Charles Marlborough BRUNSKILL - Police Constable, Featherston
Charles Marlborough Brunskill (1850-1919)
- was born Castlegregory, Kerry, Ireland
- son of Reverend John BRUNSKILL (1806-1866) & his second wife Eleanor SEYMOUR (1812-1867), who both died in Kerry, Ireland. Rev John's first wife was Elizabeth Sophia BOULGER (1807-1842) with whom he had 2 sons, John and Persse Brunskill
- Charle's known siblings:
1847 - 1912 William Samuel Brunksill who married Maria EWEN in 1874 & had 8 children On 8 April 1874, at St Andrew's Church, Cambridge, by the Rev F. C. Lloyd, William Samuel, third son (1st of 2nd wife) of the Rev John Brunskill, late rector of Killiney, county Kerry, Ireland, to Maria, second daughter of Chapman Ewen, Esq, of Walton Farm, Cambridge.
- They farmed on their property "Woodford" in Cambridge, Waikato until his death in 1912 (he previously had 9,000 acres from the (now) Cambridge golf links, known as 'Pah Farm', over to the Maungakawa hills and eastward to Buckland Road)
- Willaim & Maria are buried in Cambridge
1854 - 1928 Henry Robert Brunskill who married Emma Beatrice MACKAY (1867-1934) April 1894 in Cambridge
- Henry died 4 March 1928 in Mangere, Auckland aged 74
- Emma remarried 12 Dec 1928 to William Irwin Sydney HUNT (1871-1957)
Charles and his brother William came together to New Zealand from Ireland about 1870 (possibly arriving in Auckland June 1870 on the Schiehallion) and were later followed by their brother Henry
11 September 1876 - FEATHERSTON (aged 26)
... An assault, an arrest, an escape, and a return to custody are reported by Constable Lyster, of the Upper Hutt. The chief performer in these incidents is a man named Bacon, of Masterton, who had, on the evening of the 8th, arrived at Pakuratahi from Wellington. Mr Elliott, of the Golden Fleece Hotel there, on hearing cries of "landlord" went outside, and asked the man making the voice what was the matter. Instantly the man, who proved to be Bacon, threw a large stone at Mr Elliott, striking him in the mouth, knocking out his teeth, and bruising him severely. Bacon was secured, handcuffed and kept in custody for the purpose of being brought to the police at the Upper Hutt. In the night he escaped, got as far as Featherston, and gave himself up to Constable Brunskill, still with the handcuffs on. Constable Brunskill proceeded to Pukaratahi, procured the key of the handcuffs and released Bacon, when an information was laid against him for assault, on which charge he will be brought to Wellington
18 January 1877 - GREENING's COACH ACCIDENT read case at link ...
Walter COLE, contractor, was called by Mr BARTON ...
Mr William Robinson HASTWELL's coaches ...
Michael Thomas BURKE said that on the day of the accident he was coming from Featherston to his hut on the roadside ...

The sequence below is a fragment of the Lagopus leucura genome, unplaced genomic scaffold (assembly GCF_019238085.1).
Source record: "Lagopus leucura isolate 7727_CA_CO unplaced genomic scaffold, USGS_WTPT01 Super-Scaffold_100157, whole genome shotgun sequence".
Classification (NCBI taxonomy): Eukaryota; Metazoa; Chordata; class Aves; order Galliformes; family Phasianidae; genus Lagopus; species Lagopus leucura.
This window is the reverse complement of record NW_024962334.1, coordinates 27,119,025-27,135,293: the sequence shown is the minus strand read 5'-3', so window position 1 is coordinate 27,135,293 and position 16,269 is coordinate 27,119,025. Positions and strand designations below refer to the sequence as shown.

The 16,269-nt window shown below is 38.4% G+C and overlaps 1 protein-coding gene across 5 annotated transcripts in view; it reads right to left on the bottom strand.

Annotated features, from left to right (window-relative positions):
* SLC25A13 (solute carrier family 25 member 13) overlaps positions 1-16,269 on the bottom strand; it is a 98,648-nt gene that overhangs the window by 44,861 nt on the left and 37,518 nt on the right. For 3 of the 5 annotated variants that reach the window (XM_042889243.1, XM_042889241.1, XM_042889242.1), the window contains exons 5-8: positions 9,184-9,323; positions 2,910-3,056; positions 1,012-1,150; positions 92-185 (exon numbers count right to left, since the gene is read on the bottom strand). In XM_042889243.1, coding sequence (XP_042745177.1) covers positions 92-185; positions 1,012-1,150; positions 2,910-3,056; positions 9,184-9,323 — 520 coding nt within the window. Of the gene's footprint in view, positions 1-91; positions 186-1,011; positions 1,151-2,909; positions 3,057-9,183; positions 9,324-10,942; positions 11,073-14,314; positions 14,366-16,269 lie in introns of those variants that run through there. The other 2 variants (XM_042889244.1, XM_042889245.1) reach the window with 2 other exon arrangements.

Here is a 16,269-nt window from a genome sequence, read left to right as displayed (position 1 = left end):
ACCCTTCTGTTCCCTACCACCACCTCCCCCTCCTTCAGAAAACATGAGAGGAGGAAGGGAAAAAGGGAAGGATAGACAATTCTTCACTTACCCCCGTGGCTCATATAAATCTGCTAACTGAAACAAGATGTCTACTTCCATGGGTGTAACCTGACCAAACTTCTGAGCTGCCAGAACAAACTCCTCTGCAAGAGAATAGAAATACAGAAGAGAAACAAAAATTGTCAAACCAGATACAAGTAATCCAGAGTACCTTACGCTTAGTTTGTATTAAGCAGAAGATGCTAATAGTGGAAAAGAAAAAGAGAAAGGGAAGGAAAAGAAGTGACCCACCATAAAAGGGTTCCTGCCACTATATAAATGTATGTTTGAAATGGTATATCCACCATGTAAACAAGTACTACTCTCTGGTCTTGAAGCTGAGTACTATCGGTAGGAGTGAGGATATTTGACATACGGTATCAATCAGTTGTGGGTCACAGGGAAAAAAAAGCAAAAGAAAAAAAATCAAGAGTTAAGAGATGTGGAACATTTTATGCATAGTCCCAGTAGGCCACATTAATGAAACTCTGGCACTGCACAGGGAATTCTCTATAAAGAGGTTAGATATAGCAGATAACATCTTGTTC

Mr TOXWARD, stating that they would be glad to entertain any reasonable proposal of compensation for the injuries plaintiff had received ...
Mr TRAVERS stated that he proposed to give evidence of GREENING's general skill as a driver ...
The Hon. G. M. WATERHOUSE was then called and gave his opinion as a frequent traveller by coach, that Greening was a careful and skilful driver ...
Charles M. BRUNSKILL, constable, stationed at Featherston, who had been a passenger on the box seat of the coach, said the speed was nothing remarkable ...
Thomas M. BATH, civil engineer, who had also been on the box seat, said the coach on the level ground was going at about the rate of seven miles an hour ...
Richard J. THOMPSON, storekeeper, Greytown, an inside passenger ...
14 May 1877 - PALLISER BAY
... Constable Brunskill, who was sent to Palliser Bay a few days ago to search for traces of the missing schooner 'Kate Brain', which is supposed to have been wrecked, returned to Featherston yesterday. He reports that he went along the beach at Palliser Bay, but that he could find nothing to show definitely that the schoomer in question had been wrecked. He found, however, some pieces of kauri timber in which were imbedded nails of muntz metal. He also picked up the sliding cover of a companion hatch, painted white, and measuring 3½ feet in length by 3 feet wide
6 June 1877 - FEATHERSTON
... Inspector Atchison received a telegram from Constable Brunskill to-day, stating that a man named George Potts was sentenced to a month's imprisonment by the Resident Magistrate at that place this morning, for having assaulted a policeman in the execution of his duty
22 April 1879 - RIMUTAKA (aged 29)
... Mr Worsdell, late assistant to Mr T. G. Mason, who recently absconded with his employer's property, was arrested on Saturday by Constable Brunskill as he was making his way on foot over the Rimutaks. He is now lodged in the Featherston lock-up, and will probably be remanded to Masterton. The Wairarapa Daily says that the culprit walked through Carterton, Greytown, and Featherston in full view of their respective constables. But the police system of the district is unfavorable to the capture of a criminal, and had it not been for a private telegram the arrest would not have taken place
13 December 1879 - FEATHERSTON